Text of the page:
The first part of the answer: Ridgeley says, “That there is a great difference between God’s glorifying himself and our glorifying him” (4). The difference is expressed: “God glorifies himself by furnishing us with matter for praise; we glorify him when we offer praise, or give unto him the glory due to him name” (4). Ridgeley also notes that we glorify God when we confess our sins, when we believe and trust in him, when we have a fervent zeal for his honor, when we improve our talents, when we walk humbly, thankfully, and cheerfully before God, when we are heavenly-minded, and when we submit fully to His will (5). We cannot always think about the glory of God in every second. Ridgeley notices this, and has a great analogy: “As every step the traveller takes is towards his journey’s end, though this may not be every moment in his thoughts, so the less important actions of life should be subservient to those which are of greater consequence, and in which the honour of God and religion is most intimately concerned” (6). Flavel says, “[I]t is the duty and wisdom of every Christian to renounce, deny, and forsake all inferior interests and enjoyments, when they come in competition with the glory of God, and our enjoyment of him” (142). Morecraft adds witnessing to the list of how we specifically honor God (121). He says, “When we truly honor God, we receive the greatest happiness from God a human being can experience: we are honored and glorified by God himself” (121). Watson adds to the list “by standing up for his truths” (15); “suffering for God” (16). Charles Spurgeon once said, “God can honour you, even though nobody else sees that he does it, in such a way that you will be more contented with that honor than if your name and fame were blazoned forth before the whole world” (Morecraft, 123). An illustration: “Lady Glenorchy, in her diary, relates how she was seized with a fever which threatened her life, ‘during the course of which,’ she says, ‘the first question of the Assembly’s Catechism was brought to my mind—“What is the chief end of man?” as if some one had asked it. When I considered the answer to it—“To glorify God, and to enjoy Him for ever”—I was struck with shame and confusion. I found I had never sought to glorify God in my life, nor had I any idea of what was meant by enjoying him for ever. Death and judgment were set before me; my past sins came to my remembrance; I saw no way to escape the punishment due unto them, nor had I the least glimmering hope of obtaining the pardon of them through the righteousness of another.’ From this unhappy state she was shortly after delivered, by believing on the Lord Jesus as the only Saviour of guilty” (Whitecross, p. 7).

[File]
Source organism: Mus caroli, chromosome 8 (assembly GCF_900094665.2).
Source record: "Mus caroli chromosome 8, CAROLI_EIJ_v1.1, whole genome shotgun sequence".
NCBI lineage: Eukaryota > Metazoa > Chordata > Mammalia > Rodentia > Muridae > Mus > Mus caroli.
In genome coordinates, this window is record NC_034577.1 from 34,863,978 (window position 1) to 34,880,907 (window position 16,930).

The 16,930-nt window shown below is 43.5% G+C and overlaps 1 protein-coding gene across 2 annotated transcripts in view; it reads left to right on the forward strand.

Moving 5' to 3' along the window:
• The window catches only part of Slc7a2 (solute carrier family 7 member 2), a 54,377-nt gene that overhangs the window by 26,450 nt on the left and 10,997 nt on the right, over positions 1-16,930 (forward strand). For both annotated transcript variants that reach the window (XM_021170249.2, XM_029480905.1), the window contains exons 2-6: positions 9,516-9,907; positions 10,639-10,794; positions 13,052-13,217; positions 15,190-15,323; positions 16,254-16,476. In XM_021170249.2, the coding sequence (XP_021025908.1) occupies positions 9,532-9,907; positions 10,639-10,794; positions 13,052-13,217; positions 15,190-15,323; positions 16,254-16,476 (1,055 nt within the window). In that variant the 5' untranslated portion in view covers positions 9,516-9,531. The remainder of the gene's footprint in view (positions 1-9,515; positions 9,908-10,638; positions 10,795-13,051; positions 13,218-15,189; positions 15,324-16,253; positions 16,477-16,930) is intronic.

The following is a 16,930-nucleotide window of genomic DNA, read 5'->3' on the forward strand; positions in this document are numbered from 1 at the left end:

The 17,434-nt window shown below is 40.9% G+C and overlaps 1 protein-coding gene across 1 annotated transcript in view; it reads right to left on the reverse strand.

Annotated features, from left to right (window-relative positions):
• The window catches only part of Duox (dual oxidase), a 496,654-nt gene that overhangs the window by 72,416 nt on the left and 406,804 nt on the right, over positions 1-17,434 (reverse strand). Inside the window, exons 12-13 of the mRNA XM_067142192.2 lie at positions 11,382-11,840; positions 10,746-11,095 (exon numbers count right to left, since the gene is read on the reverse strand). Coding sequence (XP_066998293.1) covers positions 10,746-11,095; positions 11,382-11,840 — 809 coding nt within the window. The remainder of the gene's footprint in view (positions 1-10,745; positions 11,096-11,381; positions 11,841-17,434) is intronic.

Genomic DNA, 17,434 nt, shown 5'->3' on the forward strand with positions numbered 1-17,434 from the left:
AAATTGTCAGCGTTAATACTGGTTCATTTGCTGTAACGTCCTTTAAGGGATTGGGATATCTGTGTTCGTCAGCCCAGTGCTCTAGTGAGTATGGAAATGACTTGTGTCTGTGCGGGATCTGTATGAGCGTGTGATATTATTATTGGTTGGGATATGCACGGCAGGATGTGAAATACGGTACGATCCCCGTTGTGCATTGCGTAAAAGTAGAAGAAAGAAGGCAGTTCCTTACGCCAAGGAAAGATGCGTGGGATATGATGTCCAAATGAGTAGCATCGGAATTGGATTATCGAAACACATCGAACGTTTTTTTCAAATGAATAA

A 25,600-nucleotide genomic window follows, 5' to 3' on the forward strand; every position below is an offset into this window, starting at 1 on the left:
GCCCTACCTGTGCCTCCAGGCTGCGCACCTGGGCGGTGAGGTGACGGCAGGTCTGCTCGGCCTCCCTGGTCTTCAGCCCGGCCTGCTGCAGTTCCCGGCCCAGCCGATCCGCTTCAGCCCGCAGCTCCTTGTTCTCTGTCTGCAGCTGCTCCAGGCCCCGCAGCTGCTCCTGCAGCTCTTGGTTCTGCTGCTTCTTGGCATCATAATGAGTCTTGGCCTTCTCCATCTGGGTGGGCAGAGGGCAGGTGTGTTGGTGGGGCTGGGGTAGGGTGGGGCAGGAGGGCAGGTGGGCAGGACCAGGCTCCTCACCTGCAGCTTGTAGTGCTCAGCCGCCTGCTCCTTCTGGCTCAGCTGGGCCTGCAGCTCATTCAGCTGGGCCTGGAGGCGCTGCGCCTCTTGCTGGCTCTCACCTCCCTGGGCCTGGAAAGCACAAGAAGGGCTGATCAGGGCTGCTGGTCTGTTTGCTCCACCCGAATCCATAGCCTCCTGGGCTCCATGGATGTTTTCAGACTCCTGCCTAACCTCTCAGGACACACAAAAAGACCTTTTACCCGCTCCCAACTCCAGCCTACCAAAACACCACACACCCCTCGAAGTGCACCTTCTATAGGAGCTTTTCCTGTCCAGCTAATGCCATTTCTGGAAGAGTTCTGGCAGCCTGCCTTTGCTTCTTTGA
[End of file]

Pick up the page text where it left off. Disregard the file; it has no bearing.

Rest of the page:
Why must we glorify God? Watson answers: 1. God gave us our being; 2. God made all things for his own glory (Proverbs 16:4); 3. The glory of God has intrinsic value and excellence; 4. Creatures below us give glory to God, “and do we think to sit rent free”? (9); 5. all our hopes hang upon him.

The second part of the answer: Ridgeley notes that in order to enjoy him, we must belong to him in covenant (6). It is imperfect in this life, perfect in heaven (6-7). However, a world of comfort is in that word “forever.” Some people, however, think of God as the great cosmic kill-joy, bent on preventing us from having any fun. God invented fun. The enjoyment consists in union and communion with God (Boston, 14).